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Behind closed doors, the Lightning aren’t afraid to talk about hard truths

John Romano | One of the reasons for Tampa Bay’s postseason success is that players do not allow bad performances to be swept under the rug.
Sometimes you have to be willing to stand in front of the net, as Tampa Bay's Corey Perry (10) did before being shoved by Rangers defenseman Justin Braun (61) in Game 1 on Wednesday night. And sometimes, you have to be willing to speak up in the locker room when a team's intensity doesn't match the moment. Perry has done that, too.
Sometimes you have to be willing to stand in front of the net, as Tampa Bay's Corey Perry (10) did before being shoved by Rangers defenseman Justin Braun (61) in Game 1 on Wednesday night. And sometimes, you have to be willing to speak up in the locker room when a team's intensity doesn't match the moment. Perry has done that, too. [ DIRK SHADD | Times ]
Published Jun. 2|Updated Jun. 3

NEW YORK — The voice isn’t always important. And the tone isn’t always angry.

By now, the Lightning have won enough, lost enough and evolved enough that players do not need some Knute Rockne version of a pregame speech to send them screaming into the night.

Sometimes they need just reminders. Of who they are, where they’ve been and what they are trying to accomplish. Sometimes they need someone just like Corey Perry.

A couple of weeks ago, when the season was on the brink against Toronto, Perry decided it was time to let his voice be heard. He had been with Dallas when the Lightning beat the Stars in the 2020 Stanley Cup final. And he was with Montreal when the Lightning beat the Canadiens for the 2021 Cup.

Now he was telling his Tampa Bay teammates what those experiences were like. How frustrating and exhausting it was to play against the Lightning when they were fully committed to their system.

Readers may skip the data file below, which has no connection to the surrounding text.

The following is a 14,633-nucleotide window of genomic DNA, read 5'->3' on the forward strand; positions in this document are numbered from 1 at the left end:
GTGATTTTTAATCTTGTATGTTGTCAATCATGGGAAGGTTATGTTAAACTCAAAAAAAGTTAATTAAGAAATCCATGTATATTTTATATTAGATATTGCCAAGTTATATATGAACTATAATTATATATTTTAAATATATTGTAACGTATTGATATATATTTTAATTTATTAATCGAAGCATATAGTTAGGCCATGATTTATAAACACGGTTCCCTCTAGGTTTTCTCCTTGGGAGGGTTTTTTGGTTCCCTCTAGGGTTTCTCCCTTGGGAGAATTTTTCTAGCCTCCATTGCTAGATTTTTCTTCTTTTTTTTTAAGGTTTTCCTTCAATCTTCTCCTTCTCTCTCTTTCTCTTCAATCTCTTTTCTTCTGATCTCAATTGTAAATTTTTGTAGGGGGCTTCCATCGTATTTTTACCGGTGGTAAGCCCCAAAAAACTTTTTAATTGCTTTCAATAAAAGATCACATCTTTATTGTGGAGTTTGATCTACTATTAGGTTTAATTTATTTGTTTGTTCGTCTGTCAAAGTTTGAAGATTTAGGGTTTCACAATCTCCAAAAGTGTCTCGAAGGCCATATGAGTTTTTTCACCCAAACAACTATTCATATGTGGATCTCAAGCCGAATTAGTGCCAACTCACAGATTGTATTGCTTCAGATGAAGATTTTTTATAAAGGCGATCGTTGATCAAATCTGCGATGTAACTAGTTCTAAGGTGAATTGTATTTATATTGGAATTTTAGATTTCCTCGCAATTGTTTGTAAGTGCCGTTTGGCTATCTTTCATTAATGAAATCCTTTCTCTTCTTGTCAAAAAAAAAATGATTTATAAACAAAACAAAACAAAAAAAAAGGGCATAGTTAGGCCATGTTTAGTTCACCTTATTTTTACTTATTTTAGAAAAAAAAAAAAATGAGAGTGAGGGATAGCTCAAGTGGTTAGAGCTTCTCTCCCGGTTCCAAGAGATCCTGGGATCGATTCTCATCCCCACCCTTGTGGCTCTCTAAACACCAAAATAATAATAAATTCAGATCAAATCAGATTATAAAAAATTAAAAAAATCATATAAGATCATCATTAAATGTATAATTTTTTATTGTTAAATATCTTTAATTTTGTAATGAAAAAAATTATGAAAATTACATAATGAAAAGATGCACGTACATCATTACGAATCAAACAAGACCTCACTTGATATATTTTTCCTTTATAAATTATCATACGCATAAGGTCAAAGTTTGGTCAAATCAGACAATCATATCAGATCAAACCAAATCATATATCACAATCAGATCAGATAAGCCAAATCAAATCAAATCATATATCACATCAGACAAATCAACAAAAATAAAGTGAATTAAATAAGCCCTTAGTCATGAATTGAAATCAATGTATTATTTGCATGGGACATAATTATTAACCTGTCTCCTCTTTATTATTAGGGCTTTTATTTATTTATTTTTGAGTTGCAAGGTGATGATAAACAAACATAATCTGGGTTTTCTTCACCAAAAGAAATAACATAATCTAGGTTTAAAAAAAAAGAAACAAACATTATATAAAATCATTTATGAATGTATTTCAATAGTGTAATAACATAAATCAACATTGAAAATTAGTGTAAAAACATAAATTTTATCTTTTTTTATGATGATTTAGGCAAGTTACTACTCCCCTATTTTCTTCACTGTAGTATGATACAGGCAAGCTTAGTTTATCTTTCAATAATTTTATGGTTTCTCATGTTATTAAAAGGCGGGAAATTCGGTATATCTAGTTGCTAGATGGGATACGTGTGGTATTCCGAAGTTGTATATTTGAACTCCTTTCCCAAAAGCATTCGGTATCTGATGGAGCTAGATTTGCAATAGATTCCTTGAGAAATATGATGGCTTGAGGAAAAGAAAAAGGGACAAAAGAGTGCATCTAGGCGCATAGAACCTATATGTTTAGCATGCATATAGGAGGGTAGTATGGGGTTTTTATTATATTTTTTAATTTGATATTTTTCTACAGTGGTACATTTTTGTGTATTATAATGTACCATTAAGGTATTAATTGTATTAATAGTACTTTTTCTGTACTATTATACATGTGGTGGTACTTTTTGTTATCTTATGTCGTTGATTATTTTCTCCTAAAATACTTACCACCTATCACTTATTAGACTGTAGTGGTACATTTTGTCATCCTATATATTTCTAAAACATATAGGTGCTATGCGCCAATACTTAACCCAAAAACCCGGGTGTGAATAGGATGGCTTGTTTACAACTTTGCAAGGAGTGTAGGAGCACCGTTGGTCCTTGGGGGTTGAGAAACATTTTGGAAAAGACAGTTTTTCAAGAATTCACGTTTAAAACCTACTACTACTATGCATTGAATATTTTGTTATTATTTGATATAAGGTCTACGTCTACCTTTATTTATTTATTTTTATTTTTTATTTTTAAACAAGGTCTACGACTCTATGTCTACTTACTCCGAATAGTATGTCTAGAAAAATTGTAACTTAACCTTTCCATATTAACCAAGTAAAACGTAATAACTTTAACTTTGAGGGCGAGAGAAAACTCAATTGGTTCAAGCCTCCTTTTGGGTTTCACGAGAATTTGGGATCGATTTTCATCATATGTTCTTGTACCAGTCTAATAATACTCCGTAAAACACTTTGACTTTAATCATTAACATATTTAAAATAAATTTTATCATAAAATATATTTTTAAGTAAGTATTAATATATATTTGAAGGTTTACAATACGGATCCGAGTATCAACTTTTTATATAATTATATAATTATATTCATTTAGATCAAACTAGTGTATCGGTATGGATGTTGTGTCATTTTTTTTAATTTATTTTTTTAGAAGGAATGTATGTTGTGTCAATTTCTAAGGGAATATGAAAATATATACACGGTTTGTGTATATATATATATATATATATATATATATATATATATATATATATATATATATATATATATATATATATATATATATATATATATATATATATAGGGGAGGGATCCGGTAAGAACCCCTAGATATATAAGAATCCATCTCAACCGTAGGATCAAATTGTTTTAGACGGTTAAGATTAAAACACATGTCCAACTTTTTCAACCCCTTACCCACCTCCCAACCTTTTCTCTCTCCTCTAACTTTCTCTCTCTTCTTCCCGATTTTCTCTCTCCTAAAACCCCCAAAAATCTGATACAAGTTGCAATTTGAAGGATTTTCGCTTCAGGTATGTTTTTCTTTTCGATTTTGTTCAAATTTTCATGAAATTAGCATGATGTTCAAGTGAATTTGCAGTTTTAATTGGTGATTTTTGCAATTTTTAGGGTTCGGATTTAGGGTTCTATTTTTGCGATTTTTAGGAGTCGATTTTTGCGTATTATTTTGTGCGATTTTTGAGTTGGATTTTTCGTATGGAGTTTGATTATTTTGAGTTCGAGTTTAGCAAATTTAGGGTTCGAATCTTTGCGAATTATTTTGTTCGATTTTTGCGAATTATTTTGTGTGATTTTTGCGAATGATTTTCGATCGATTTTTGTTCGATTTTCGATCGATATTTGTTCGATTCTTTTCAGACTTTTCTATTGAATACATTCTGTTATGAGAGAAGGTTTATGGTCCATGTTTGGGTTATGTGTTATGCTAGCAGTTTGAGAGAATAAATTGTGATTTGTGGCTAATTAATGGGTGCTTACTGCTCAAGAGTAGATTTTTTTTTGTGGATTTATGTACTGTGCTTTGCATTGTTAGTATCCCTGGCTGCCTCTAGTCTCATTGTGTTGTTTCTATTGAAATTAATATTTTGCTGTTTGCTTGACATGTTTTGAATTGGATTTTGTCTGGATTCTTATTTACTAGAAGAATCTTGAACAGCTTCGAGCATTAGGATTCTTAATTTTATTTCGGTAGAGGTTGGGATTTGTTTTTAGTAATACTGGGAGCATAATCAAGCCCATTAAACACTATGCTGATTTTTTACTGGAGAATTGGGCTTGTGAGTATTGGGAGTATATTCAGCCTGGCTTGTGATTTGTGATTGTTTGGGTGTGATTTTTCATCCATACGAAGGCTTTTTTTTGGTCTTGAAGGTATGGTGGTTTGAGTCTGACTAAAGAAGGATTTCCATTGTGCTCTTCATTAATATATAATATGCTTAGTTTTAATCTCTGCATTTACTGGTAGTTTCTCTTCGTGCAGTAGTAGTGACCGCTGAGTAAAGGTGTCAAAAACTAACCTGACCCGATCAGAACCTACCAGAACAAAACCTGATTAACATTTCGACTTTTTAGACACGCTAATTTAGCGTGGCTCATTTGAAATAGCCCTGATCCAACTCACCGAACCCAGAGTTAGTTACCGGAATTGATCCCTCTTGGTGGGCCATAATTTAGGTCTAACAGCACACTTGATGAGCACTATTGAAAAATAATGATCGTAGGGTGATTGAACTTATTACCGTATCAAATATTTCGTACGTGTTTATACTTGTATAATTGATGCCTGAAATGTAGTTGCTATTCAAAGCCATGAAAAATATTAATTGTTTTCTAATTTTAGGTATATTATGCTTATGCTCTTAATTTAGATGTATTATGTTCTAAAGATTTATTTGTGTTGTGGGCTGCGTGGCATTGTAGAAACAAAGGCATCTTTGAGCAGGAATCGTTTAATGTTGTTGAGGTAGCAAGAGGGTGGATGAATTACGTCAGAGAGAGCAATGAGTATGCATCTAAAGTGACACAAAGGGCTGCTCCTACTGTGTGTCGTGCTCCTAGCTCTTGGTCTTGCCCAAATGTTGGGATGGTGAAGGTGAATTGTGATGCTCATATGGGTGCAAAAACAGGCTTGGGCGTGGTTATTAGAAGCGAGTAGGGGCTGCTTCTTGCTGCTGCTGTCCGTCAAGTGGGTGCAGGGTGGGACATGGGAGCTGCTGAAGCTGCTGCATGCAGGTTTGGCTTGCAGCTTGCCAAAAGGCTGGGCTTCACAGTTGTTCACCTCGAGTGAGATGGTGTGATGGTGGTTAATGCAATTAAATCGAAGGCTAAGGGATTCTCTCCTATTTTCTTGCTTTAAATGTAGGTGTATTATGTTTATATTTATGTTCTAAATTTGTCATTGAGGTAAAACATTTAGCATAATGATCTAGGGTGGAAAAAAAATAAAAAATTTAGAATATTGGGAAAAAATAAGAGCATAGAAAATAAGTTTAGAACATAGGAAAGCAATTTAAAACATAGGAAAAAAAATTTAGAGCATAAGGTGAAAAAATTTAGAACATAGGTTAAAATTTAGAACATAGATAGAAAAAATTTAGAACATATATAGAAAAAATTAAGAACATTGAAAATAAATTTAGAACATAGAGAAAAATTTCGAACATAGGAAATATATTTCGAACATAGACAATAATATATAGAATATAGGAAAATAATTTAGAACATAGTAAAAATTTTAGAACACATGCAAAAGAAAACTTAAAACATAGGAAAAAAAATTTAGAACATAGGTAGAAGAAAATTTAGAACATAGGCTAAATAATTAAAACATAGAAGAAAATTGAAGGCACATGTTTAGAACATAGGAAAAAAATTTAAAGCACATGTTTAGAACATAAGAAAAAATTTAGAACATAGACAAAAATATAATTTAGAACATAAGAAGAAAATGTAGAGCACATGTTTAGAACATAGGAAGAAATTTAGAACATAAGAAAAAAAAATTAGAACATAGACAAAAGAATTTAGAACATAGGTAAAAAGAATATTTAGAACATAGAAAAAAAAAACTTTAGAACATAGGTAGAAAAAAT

He didn’t need to connect the dots, but the inference was clear. The Lightning were not giving the same kind of effort against Toronto.

Lightning right wing Corey Perry on the ice during practice at Madison Square Garden on Thursday.
Lightning right wing Corey Perry on the ice during practice at Madison Square Garden on Thursday. [ DIRK SHADD | Times ]

A few days later, the Lightning had eliminated the Maple Leafs.

“You try to read the room. You try to get a perspective on how you can talk to them,” Perry said. “It’s not that you’re yelling at anyone, but you’re figuring out your tone of voice and how you want to say what needs to be said. You know, we’re all brothers. And we’re going to have differences, but you begin to see how guys react in certain ways. You’re just trying to be yourself.

“I’m a little different away from the rink. I’m a lot quieter away from here. But I’m comfortable with these guys in the dressing room, and I can say what I want to say.”

So who will say something before Game 2 on Friday against the Rangers in the Eastern Conference final? Who will stand up and say the things that happened throughout a 6-2 loss in Game 1 was unacceptable?